The desire for sunshine is at odds with the libertarian ethos of cyberspace, where free speech often has been understood to include the freedom to share content anonymously. Bruen seeks a finer line that, while shielding personal conversations and other private behavior, would demand that content sellers accept a measure of accountability by making their identities known.

That long has been required by the Internet Corporation for Assigned Names and Numbers, a California-based nonprofit group that, under contract with the U.S. Commerce Department, has broad authority over the issuing of Web addresses worldwide. The group, typically called by its acronym, ICANN, requires that site operators provide “accurate and reliable contact details” but has struggled to enforce compliance amid the transnational lawlessness of cyberspace.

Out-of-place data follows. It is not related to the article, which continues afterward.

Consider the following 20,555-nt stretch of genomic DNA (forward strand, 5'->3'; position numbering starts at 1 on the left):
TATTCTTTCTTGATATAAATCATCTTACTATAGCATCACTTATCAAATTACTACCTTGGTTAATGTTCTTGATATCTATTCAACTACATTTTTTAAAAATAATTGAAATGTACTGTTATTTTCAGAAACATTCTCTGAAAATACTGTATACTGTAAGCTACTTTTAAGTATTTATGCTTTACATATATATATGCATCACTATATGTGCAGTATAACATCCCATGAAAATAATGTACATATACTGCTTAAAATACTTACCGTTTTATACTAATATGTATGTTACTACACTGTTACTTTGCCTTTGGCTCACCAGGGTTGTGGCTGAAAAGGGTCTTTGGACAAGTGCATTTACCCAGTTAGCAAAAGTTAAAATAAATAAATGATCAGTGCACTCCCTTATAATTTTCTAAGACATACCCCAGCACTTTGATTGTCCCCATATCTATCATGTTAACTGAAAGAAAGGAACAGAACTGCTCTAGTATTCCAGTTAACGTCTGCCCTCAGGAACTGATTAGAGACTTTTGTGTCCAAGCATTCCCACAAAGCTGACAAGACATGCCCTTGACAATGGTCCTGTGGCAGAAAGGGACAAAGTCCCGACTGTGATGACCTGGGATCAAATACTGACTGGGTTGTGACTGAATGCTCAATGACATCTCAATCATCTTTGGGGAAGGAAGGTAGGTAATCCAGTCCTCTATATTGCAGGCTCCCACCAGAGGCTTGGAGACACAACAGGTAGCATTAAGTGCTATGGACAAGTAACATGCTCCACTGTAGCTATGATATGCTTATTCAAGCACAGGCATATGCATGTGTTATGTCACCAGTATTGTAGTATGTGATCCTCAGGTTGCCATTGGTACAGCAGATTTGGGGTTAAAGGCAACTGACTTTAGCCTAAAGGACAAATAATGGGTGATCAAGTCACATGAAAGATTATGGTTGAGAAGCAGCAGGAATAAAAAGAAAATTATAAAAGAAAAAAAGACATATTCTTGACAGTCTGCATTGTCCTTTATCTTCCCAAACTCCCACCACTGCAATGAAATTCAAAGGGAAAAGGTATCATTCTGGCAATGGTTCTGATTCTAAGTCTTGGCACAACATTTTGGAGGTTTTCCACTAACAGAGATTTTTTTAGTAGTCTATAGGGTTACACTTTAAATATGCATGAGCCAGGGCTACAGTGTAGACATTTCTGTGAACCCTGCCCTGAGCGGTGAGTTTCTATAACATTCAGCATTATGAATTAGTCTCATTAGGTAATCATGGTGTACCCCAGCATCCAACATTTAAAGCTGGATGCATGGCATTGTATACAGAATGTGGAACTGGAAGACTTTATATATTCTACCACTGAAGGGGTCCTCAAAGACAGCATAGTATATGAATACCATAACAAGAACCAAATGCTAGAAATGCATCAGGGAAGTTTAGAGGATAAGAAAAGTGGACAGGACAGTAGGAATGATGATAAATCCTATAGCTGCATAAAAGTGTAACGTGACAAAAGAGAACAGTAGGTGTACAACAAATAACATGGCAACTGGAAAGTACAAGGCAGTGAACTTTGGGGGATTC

An ICANN study released in September found massive problems with contact information throughout the Internet. Among “adult” websites, nearly half used services to mask the identities of site operators or listed no contact number at all. When investigators attempted to reach site operators whose numbers were listed, the effort was successful for less than 6 percent of the adult sites surveyed.

“In principle, the information is supposed to be accurate,” said Stephen Crocker, chairman of ICANN’s board. Yet he acknowledged that it often is not, with the “dark corners” of the Internet most resistant to efforts at accountability.

For, the official contact information listed a man with an East Asian last name, a French phone number and an email address issued by a Chinese company. When Bruen sent emails, they bounced back as “undeliverable.” When he called the phone number, nobody answered.